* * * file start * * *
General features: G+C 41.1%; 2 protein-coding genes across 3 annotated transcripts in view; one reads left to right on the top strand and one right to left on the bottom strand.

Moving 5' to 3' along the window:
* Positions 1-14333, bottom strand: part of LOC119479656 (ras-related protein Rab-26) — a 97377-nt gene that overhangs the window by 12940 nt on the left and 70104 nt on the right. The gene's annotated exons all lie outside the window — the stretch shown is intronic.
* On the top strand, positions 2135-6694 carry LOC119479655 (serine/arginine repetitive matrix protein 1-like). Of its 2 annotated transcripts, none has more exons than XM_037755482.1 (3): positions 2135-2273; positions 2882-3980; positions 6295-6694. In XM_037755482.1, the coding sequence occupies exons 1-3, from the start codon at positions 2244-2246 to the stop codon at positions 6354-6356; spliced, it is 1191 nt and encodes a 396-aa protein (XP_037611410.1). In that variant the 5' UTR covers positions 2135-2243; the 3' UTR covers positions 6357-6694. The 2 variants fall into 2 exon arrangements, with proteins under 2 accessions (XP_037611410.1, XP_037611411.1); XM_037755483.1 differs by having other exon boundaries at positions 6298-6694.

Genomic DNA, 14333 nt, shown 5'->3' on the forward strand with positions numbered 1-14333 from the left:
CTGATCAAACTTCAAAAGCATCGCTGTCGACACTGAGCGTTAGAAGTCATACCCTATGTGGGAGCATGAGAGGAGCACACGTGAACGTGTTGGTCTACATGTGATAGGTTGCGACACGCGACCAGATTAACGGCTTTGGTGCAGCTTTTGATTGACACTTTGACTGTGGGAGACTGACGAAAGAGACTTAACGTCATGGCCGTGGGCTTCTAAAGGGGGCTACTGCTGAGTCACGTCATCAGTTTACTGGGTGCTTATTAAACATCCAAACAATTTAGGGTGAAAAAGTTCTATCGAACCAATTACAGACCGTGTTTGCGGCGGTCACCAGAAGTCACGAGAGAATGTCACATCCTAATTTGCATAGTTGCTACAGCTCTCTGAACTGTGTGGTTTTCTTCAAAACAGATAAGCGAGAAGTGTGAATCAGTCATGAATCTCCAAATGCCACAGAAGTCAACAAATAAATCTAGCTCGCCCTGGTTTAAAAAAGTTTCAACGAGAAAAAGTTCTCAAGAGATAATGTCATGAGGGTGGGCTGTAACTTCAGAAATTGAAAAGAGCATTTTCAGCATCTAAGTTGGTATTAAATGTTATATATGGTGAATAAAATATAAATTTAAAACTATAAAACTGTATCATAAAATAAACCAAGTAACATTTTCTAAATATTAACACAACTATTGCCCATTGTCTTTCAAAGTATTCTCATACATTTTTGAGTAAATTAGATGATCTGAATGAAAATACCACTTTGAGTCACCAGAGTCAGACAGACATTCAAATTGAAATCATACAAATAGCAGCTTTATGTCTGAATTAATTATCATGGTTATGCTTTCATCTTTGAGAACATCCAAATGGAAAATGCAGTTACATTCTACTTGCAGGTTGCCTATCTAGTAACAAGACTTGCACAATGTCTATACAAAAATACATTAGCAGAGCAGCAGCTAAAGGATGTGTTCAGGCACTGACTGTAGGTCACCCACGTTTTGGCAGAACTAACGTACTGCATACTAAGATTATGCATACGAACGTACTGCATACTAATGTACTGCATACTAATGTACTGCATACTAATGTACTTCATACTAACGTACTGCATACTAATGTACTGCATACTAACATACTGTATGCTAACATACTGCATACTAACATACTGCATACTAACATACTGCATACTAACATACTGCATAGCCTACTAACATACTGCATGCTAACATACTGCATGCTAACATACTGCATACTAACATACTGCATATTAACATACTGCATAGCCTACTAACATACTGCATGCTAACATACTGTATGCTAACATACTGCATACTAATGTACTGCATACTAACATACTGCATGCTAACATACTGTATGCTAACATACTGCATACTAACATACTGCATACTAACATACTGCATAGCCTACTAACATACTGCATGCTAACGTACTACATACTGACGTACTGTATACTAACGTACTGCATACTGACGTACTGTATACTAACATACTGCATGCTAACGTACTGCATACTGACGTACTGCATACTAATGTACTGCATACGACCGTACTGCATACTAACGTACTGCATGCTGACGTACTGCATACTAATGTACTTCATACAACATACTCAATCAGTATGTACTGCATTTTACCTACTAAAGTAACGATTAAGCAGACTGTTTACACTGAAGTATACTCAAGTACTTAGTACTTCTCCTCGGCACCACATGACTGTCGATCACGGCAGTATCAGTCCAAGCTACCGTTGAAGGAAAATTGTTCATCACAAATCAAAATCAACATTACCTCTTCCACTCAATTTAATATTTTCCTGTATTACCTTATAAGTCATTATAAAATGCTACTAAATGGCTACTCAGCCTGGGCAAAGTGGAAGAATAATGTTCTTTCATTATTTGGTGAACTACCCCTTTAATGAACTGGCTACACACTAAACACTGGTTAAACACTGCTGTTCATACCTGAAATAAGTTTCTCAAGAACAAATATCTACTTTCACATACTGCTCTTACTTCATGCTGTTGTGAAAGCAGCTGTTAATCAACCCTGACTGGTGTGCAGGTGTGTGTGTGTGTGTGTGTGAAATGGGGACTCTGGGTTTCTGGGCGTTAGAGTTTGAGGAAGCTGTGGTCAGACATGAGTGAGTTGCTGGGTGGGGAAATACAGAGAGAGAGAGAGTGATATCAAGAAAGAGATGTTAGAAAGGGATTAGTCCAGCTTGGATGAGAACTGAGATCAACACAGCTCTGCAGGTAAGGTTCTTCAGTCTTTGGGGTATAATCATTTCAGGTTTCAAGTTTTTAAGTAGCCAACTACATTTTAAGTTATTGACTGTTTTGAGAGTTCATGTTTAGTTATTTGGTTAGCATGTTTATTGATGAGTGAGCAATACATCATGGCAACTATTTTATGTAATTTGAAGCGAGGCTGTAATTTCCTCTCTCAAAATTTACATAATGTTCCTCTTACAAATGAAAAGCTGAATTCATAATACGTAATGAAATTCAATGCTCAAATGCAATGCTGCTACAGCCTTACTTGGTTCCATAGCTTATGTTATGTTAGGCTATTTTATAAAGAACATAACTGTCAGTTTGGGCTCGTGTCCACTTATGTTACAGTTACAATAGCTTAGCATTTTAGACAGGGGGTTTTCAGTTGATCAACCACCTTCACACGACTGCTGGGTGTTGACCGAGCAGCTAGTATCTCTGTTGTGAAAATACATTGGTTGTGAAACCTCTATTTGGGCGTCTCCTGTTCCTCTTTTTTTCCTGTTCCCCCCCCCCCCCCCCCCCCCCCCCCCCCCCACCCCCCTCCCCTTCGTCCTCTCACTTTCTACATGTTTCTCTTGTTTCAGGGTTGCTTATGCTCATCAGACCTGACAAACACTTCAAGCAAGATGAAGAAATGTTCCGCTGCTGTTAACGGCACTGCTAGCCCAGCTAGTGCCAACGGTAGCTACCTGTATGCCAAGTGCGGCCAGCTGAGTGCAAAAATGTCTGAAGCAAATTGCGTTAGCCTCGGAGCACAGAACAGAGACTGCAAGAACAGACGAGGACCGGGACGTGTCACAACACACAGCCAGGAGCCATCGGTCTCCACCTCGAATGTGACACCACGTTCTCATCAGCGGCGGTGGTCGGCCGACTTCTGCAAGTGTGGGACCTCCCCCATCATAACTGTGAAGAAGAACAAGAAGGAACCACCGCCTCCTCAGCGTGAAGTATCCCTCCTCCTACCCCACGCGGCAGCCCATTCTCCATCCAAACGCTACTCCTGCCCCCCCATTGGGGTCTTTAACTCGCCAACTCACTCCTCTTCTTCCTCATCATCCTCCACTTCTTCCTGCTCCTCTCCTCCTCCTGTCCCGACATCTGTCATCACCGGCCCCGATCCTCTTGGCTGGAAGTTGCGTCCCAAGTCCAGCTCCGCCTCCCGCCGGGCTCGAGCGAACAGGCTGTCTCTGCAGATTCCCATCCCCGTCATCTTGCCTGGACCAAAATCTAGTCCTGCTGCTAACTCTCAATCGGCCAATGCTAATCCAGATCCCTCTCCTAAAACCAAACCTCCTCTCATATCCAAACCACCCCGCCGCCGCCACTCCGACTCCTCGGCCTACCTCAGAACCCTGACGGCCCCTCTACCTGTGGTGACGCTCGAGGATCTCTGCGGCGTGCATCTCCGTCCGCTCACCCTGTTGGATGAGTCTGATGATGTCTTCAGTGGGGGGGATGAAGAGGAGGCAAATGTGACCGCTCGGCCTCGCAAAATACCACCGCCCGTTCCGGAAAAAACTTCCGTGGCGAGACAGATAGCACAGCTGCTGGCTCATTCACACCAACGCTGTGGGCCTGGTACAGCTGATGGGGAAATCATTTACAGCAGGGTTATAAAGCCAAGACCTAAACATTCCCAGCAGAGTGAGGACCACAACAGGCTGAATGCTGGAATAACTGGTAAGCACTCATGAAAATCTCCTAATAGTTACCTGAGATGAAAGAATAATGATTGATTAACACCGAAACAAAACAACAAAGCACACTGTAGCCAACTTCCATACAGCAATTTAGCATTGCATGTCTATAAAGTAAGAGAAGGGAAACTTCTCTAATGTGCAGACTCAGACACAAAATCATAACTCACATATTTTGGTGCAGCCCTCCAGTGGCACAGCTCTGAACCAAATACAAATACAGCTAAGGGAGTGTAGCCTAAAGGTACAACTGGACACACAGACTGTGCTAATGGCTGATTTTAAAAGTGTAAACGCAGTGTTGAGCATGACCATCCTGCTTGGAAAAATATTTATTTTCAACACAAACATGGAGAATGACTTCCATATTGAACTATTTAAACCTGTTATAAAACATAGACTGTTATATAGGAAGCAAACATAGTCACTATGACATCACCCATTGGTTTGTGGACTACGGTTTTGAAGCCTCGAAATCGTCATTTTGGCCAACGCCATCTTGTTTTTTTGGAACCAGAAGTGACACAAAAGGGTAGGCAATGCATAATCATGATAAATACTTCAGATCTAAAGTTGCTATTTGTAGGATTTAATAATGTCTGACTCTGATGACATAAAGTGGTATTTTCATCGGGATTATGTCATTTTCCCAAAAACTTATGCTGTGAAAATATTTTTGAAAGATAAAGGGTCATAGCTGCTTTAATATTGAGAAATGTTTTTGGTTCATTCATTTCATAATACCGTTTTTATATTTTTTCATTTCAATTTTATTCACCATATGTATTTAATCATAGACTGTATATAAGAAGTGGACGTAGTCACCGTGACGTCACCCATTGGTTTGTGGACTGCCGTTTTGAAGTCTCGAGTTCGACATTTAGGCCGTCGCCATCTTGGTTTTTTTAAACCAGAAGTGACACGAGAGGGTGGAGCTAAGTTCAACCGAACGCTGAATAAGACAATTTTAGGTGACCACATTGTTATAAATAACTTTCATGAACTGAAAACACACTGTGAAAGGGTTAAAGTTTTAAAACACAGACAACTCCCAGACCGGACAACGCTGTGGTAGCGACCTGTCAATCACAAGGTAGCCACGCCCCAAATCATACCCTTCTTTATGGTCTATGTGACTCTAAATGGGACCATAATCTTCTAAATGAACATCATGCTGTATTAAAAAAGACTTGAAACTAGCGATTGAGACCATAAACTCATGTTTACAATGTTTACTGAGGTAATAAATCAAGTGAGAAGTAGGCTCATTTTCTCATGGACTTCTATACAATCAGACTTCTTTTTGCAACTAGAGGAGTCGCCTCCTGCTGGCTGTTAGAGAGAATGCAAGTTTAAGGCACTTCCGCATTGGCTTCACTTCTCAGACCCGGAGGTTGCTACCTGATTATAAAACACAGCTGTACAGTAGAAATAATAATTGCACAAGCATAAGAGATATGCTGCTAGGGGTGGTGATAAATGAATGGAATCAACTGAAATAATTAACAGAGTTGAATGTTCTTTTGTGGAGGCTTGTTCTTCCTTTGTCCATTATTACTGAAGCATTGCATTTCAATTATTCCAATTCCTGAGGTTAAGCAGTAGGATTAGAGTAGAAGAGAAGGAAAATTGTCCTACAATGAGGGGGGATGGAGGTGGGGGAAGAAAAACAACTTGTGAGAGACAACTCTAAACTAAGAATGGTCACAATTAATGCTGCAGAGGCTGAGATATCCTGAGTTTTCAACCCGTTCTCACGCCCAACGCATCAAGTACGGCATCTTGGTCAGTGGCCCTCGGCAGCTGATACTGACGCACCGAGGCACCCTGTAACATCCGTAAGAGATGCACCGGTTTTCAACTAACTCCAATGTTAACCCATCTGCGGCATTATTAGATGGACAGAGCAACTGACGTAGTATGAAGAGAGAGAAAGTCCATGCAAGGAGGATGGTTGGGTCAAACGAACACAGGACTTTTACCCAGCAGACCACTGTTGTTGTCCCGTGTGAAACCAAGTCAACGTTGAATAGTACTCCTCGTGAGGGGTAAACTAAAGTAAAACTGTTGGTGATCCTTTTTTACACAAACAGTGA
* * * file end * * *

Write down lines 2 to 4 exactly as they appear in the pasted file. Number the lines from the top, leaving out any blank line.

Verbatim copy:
Moving 5' to 3' along the window:
* Positions 1-14333, bottom strand: part of LOC119479656 (ras-related protein Rab-26) — a 97377-nt gene that overhangs the window by 12940 nt on the left and 70104 nt on the right. The gene's annotated exons all lie outside the window — the stretch shown is intronic.
* On the top strand, positions 2135-6694 carry LOC119479655 (serine/arginine repetitive matrix protein 1-like). Of its 2 annotated transcripts, none has more exons than XM_037755482.1 (3): positions 2135-2273; positions 2882-3980; positions 6295-6694. In XM_037755482.1, the coding sequence occupies exons 1-3, from the start codon at positions 2244-2246 to the stop codon at positions 6354-6356; spliced, it is 1191 nt and encodes a 396-aa protein (XP_037611410.1). In that variant the 5' UTR covers positions 2135-2243; the 3' UTR covers positions 6357-6694. The 2 variants fall into 2 exon arrangements, with proteins under 2 accessions (XP_037611410.1, XP_037611411.1); XM_037755483.1 differs by having other exon boundaries at positions 6298-6694.